FOXBOROUGH - Side by side in the snow last Sunday, the Patriots had rookie Jerod Mayo and veteran Junior Seau starting at inside linebacker. The fact that the nearly 40-year-old Seau was suiting up alongside the 22-year-old Mayo is more than remarkable; it's improbable, considering that 18 days earlier Seau awoke in sunny San Diego as a surfing civilian and devoted dad.
"Coming in here with guys that were  years old when I was a rookie is a great challenge to me, and to be out there running around with these kids is unbelievable," said Seau, who began his NFL career in 1990.
What Seau, the NFL's answer to Dorian Gray, is doing is incredible. After sitting out the first 13 weeks of the season, he answered an SOS from Patriots coach Bill Belichick and signed on for a 19th season. In less than a month, he has gone from being out of the game to starting for a team that will play for a chance to make the playoffs Sunday in Buffalo against the Bills.
The Patriots (10-5) are in the playoffs if they win against the Bills and either the Dolphins or Ravens lose. New England can also get in with a tie plus a loss by Miami or Baltimore.
It's tough to say which is more unlikely, the fact that the injury-racked Patriots are in position to make the playoffs or that Seau, who before signing Dec. 5 hadn't participated in football since Super Bowl XLII last Feb. 3, is in it with them.
"A lot of people thought it was undoable," said Seau, who turns 40 Jan. 19. "A lot of my friends even called and were chuckling. They were funny about it. They thought it was funny. There were a lot of people that didn't believe it could work.
"I respect the game. The game is not something where you come off the street or come off a surfboard and jump into it and go pound your chest. To be able to have 19 years under your belt, managing the game is something I believe in, and I always tell people my experience and knowledge of the game is so much faster than my 40 time. And it's been that way for six years, so I think I'm OK."
Seau, a 12-time Pro Bowler and future Hall of Famer, wouldn't be here if it weren't for the bond he built with the Patriots during his previous two seasons in the organization and the mutual respect he and Belichick have.
When Patriots owner Robert Kraft presented Seau with his AFC Championship ring Oct. 12 at the linebacker's eponymous restaurant in San Diego, Seau stated at the time that the only team he would come back for was the Patriots.
The call came from Belichick on the night of Dec. 3. Seau checked with his 15-year-old daughter, Sydney, and two sons, Jake, 13, and Hunter, 8, all of whom told him, "Dad, go get it." He was on a plane to New England the next day.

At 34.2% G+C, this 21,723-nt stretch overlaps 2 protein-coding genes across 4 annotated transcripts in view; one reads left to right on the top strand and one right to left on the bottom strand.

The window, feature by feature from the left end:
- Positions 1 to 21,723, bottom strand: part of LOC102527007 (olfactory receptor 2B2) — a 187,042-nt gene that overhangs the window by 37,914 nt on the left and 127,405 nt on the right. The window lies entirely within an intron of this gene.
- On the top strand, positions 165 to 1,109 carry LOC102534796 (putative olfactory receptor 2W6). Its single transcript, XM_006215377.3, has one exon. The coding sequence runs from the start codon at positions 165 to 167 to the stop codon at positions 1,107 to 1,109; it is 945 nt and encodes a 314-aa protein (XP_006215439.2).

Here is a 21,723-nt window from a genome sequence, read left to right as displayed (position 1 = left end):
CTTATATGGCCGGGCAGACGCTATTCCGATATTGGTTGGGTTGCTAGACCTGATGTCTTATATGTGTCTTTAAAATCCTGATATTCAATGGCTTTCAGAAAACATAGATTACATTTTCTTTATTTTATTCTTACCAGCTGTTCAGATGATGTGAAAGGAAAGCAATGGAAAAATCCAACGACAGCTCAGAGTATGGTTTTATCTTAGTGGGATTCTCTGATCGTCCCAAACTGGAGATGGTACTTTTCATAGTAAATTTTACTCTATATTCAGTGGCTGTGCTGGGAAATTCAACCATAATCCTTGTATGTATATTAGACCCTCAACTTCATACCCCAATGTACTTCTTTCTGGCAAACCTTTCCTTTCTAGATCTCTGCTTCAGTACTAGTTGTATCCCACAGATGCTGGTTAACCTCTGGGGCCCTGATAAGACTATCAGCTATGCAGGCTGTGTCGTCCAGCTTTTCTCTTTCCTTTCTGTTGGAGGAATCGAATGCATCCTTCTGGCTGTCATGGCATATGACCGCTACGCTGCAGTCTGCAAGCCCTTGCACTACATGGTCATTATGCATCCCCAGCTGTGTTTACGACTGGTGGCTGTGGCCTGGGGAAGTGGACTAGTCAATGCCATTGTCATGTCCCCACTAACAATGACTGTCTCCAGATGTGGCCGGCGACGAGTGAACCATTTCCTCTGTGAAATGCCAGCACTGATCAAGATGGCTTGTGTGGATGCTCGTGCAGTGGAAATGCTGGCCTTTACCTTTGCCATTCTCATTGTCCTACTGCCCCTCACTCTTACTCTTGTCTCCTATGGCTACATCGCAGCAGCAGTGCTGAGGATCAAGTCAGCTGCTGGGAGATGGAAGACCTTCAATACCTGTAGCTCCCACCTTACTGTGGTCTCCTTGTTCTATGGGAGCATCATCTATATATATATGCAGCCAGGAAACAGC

"I got here," said Seau, "and Bill threw a playbook at me and said, 'Check and see what wrinkles we threw in from this year and get ready for Seattle. You're suiting up.' I was like, 'All right, let's roll.' "
Two days later, he was on the field at Seattle, playing as a reserve, his preparation consisting of one practice and a walkthrough in the ballroom of the Renaissance Seattle Hotel.
Seau was supposed to provide depth as a situational player for a depleted linebacker corps, but that changed in the Seattle game when Tedy Bruschi, who was already bothered by a left knee injury, took a helmet to the knee. Bruschi hasn't played since.
In Seau's second game, he played 50 of 65 snaps in a 49-26 win over the Raiders, recording five tackles.
Last Sunday, with rookie Gary Guyton (ankle) unable to go, Seau became the eighth linebacker to start for the Patriots this season. He responded by tying Mayo for the team lead in tackles with seven and playing 40 of 52 snaps (including penalties).
As linebacker Mike Vrabel commented earlier this week, "There were no training wheels" for Seau or outside linebacker Rosevelt Colvin, who was signed two days before Seau and has gone from the street to a starter as well.
"Roles have changed," said Seau. "We're thinking that we're going to kind of have time to build into it, and it's pedal to the metal, press the gas and let's go. So it's definitely something I'm going to look back on when everything is said and done as one of the biggest accomplishments [of my career]."
Sunday will mark the 261st game of Seau's career, and if the Patriots lose, it could be the last.
"Never say never," said Seau.
Playoffs or end of the season Sunday, the Patriots and Seau can walk away with their heads held high. Nobody thought either one would reach this point this season.
"My quest was to come and help this team win the next four games, and we have an opportunity to do that," said Seau. "We'll see what happens after that.
"No one expects us to do what we're doing now, and we have an opportunity to finish this off on a high note, and to have 11 wins would be very special with everything that has gone on. And if that's the end of the road in terms of this year, then we can at least hang our hats and know that we did a heck of a job leaving this stage."
Christopher L. Gasper can be reached at firstname.lastname@example.org